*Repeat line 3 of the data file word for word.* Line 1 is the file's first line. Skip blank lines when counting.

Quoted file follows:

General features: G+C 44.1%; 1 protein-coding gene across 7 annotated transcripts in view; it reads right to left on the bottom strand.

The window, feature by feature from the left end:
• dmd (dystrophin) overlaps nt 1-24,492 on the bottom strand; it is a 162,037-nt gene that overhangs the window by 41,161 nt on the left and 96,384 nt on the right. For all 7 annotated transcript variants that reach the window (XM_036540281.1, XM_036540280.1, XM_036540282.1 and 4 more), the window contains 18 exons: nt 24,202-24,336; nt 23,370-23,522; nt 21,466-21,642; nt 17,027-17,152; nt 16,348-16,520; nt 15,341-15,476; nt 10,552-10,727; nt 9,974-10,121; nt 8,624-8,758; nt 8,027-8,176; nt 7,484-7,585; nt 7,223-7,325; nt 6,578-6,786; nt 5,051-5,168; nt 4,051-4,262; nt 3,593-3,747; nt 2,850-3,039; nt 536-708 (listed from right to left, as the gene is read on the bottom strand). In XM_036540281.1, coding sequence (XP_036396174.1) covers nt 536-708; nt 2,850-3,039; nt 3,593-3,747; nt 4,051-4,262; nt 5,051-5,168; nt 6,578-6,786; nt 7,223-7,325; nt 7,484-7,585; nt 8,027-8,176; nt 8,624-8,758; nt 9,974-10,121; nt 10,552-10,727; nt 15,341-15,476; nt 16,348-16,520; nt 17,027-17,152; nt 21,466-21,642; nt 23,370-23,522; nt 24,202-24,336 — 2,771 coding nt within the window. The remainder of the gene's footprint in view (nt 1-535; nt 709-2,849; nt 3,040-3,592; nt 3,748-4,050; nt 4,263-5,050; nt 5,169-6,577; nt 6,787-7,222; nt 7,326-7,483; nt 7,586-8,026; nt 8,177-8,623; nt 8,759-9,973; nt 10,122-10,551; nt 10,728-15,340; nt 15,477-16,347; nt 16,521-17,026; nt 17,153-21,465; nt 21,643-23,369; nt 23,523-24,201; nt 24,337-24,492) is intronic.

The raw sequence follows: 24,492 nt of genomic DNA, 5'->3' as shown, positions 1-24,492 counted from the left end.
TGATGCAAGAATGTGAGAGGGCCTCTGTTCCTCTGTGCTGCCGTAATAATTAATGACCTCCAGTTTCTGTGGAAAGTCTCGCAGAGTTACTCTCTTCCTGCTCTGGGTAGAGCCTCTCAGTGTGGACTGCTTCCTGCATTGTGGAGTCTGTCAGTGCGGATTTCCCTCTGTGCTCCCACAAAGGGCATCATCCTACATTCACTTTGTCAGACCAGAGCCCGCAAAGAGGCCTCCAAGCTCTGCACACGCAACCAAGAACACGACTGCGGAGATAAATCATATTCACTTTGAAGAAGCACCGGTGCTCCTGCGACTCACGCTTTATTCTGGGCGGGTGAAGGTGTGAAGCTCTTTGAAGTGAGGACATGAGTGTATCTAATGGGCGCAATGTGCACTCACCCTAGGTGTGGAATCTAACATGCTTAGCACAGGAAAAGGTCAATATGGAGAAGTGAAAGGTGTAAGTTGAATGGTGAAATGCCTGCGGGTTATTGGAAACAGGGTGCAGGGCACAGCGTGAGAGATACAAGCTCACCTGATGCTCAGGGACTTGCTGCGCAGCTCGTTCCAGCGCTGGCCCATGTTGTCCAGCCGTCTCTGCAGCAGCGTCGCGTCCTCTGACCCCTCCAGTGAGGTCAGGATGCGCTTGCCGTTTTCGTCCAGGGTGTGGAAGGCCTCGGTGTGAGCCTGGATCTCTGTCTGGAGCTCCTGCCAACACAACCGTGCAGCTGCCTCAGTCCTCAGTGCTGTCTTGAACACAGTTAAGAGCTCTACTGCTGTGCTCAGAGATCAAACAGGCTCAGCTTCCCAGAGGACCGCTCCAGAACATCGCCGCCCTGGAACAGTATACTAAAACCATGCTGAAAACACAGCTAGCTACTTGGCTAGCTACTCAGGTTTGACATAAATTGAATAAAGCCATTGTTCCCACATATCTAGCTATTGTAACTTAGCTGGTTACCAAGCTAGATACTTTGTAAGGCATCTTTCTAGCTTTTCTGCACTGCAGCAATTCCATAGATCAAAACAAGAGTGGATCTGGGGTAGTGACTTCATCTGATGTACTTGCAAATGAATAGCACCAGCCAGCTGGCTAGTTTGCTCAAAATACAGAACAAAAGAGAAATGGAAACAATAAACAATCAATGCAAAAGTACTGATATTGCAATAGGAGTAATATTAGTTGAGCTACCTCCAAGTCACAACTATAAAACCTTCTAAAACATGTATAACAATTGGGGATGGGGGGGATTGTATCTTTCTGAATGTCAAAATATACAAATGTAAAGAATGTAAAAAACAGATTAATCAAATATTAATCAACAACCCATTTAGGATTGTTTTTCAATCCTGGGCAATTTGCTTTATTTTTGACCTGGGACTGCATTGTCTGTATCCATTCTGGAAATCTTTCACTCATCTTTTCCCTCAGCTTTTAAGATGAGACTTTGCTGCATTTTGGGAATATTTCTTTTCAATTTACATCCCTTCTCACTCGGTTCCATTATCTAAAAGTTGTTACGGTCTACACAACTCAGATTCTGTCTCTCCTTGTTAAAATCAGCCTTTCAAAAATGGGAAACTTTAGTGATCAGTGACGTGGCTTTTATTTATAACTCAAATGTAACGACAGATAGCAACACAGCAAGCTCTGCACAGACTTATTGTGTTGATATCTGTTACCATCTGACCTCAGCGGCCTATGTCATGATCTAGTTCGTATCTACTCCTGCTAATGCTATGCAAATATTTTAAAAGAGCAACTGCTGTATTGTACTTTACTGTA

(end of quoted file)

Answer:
• dmd (dystrophin) overlaps nt 1-24,492 on the bottom strand; it is a 162,037-nt gene that overhangs the window by 41,161 nt on the left and 96,384 nt on the right. For all 7 annotated transcript variants that reach the window (XM_036540281.1, XM_036540280.1, XM_036540282.1 and 4 more), the window contains 18 exons: nt 24,202-24,336; nt 23,370-23,522; nt 21,466-21,642; nt 17,027-17,152; nt 16,348-16,520; nt 15,341-15,476; nt 10,552-10,727; nt 9,974-10,121; nt 8,624-8,758; nt 8,027-8,176; nt 7,484-7,585; nt 7,223-7,325; nt 6,578-6,786; nt 5,051-5,168; nt 4,051-4,262; nt 3,593-3,747; nt 2,850-3,039; nt 536-708 (listed from right to left, as the gene is read on the bottom strand). In XM_036540281.1, coding sequence (XP_036396174.1) covers nt 536-708; nt 2,850-3,039; nt 3,593-3,747; nt 4,051-4,262; nt 5,051-5,168; nt 6,578-6,786; nt 7,223-7,325; nt 7,484-7,585; nt 8,027-8,176; nt 8,624-8,758; nt 9,974-10,121; nt 10,552-10,727; nt 15,341-15,476; nt 16,348-16,520; nt 17,027-17,152; nt 21,466-21,642; nt 23,370-23,522; nt 24,202-24,336 — 2,771 coding nt within the window. The remainder of the gene's footprint in view (nt 1-535; nt 709-2,849; nt 3,040-3,592; nt 3,748-4,050; nt 4,263-5,050; nt 5,169-6,577; nt 6,787-7,222; nt 7,326-7,483; nt 7,586-8,026; nt 8,177-8,623; nt 8,759-9,973; nt 10,122-10,551; nt 10,728-15,340; nt 15,477-16,347; nt 16,521-17,026; nt 17,153-21,465; nt 21,643-23,369; nt 23,523-24,201; nt 24,337-24,492) is intronic.